D-Day 75th anniversary — How I found out my fiancé had been killed on Sword Beach and helped draw D-Day secret landing maps – The Sun

ON Thursday it will be 75 years since more than 160,000 servicemen set sail to Normandy to liberate France from the Nazis in a daring top-secret assault known as D-Day.

Today, there are only a few thousand left – all men in their nineties.


Many will return to ­Normandy this week, including 300 veterans on a ship chartered by the Royal British Legion.

Some of those returning heroes – and the women who played a vital role in events from home shores tell their stories of June 6 and the following 77 days of the campaign that changed Europe’s face for ever.

Marion Loveland

Wren Third Officer, Royal Navy

MARION LOVELAND was working in the Navy pay office on D-Day.

But she remembers June 6 for all the wrong reasons because her fiancé, marine commando Alec Aldis, died serving his country on Sword Beach.

Marion, 97, from Southampton, recalls: “Alec and I hadn’t told anyone about us.

I read in the lists he’d been killed and from then on I lost my love of ­service and left the Navy.”

Marion was familiar with Forces life, as her father was a colonel in the Royal Marines and her mother was a Wren during World War One.

Marion says: “I grew up on a barracks so it was a life I already knew. I’d got a job at BP in London but then war broke out so I signed up to serve.”

The 18-year-old was posted to ­Eastney Barracks, Hants, where her father served, and it is there she met Alec, a signal officer in 41 Commando Royal Marines.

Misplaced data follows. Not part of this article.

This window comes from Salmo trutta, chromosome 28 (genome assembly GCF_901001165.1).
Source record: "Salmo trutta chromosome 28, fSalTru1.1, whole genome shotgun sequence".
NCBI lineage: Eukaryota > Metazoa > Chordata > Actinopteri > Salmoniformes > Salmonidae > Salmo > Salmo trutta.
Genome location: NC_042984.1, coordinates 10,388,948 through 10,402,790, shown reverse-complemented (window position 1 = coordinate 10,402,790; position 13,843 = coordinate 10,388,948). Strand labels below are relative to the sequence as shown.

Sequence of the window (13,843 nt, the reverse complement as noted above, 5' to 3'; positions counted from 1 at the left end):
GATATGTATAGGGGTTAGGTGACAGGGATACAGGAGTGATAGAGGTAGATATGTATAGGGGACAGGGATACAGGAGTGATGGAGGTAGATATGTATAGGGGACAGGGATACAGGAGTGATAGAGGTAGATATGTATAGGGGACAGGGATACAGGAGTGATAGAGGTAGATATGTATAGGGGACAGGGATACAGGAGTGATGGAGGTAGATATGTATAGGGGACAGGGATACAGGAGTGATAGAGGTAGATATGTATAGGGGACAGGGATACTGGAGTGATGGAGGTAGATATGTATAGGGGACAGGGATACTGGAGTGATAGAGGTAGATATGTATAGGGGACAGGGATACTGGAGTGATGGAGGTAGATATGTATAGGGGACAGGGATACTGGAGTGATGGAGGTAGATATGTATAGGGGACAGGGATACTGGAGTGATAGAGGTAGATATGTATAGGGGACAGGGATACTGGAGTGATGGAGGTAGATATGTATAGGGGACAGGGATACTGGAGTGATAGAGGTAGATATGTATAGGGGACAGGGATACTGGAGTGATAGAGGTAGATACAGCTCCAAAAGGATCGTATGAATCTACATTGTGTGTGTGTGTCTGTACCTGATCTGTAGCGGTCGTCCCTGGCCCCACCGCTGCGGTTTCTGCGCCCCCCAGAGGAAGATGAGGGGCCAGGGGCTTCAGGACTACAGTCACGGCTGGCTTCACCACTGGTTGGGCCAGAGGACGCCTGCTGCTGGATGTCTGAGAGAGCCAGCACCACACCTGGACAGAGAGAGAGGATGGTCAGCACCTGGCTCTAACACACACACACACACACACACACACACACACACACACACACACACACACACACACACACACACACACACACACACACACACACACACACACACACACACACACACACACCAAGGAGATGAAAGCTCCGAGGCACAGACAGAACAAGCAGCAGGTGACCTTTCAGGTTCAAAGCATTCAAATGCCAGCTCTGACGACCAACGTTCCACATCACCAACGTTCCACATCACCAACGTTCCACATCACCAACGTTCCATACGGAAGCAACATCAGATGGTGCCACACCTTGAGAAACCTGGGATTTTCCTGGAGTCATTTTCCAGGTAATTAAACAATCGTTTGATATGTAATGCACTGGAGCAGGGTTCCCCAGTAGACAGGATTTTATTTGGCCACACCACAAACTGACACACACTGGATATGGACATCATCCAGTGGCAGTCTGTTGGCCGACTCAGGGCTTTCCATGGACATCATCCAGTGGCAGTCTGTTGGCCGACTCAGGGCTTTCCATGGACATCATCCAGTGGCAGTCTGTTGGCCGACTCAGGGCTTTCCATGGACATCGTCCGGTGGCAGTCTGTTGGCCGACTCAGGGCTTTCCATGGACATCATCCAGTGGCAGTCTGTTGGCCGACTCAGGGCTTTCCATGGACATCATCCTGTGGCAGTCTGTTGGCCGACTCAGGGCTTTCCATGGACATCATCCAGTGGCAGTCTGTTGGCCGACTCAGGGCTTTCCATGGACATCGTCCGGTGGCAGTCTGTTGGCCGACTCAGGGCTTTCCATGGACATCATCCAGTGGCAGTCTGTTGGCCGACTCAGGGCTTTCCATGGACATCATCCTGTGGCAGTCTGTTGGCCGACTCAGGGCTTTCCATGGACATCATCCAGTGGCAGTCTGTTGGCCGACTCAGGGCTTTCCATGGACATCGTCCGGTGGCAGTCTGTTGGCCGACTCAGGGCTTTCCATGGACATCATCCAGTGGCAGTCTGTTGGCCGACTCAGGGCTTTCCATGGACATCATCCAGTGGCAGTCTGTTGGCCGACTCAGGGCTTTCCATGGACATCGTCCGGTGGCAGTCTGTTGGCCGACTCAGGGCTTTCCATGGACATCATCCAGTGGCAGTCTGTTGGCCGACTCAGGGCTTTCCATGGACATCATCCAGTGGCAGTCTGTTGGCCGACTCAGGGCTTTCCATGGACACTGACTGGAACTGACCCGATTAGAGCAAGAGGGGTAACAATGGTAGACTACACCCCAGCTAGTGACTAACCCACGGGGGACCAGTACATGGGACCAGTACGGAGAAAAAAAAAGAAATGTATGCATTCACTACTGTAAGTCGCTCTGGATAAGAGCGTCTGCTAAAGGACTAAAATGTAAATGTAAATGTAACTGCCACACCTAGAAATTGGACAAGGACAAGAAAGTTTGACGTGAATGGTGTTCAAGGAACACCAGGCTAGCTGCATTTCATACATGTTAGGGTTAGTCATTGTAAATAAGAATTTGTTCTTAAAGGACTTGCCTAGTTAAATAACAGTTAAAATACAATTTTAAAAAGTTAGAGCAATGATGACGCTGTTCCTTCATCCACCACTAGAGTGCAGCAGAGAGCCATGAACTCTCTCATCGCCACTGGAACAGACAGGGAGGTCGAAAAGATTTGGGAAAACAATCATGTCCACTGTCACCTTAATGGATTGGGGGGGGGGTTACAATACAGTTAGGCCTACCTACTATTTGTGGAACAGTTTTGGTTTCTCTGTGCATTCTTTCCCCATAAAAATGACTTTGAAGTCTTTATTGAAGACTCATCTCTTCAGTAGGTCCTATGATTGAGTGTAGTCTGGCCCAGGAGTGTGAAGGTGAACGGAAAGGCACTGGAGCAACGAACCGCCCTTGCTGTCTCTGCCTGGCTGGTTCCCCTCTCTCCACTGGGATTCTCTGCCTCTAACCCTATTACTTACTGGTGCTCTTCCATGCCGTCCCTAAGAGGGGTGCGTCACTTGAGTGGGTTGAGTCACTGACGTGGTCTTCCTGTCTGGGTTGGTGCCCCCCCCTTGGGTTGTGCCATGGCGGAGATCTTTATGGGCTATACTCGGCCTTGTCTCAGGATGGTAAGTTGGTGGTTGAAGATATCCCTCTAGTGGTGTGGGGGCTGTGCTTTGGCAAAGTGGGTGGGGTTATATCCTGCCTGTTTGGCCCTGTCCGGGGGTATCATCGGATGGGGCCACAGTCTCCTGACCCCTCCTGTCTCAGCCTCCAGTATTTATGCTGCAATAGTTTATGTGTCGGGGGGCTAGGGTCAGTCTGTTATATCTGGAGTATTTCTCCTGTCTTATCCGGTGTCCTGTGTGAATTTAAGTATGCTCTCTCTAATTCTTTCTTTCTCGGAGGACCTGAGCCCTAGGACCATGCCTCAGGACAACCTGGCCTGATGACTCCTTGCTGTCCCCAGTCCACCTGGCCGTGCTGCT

She says: “He was very reticent to pursue ­anything because of who my father was.”

With the war ratcheting up, Marion was posted to The Old Naval College in Greenwich, far from her fiancé.

She recalls: “The last time I saw Alec, a few days before D-Day, he asked me to marry him at Christmas when he got back.”

But Alec landed on Sword Beach, which had very little cover, and was killed. Marion recalls: “I was at work and saw a report saying he’d been KIA.

It affected me badly and after that I wanted to leave the Navy.”

While her engagement had been a secret, Marion’s parents knew she had suffered a loss.

She says: “Dad didn’t know the details but they knew I’d been hugely affected.”

Marion returned to her job at BP and met her husband Stuart, who she married in 1947.

While she will pay her respects today to those who lost their lives, she will also be celebrating her 98th birthday.  She says: “It is D-Day memorials first then maybe lunch in a restaurant.”

On her birthday in 1944, she recalls: “I went to ­dinner with friends and saw planes flying over. “It didn’t even cross my mind that Alec wouldn’t come back.”

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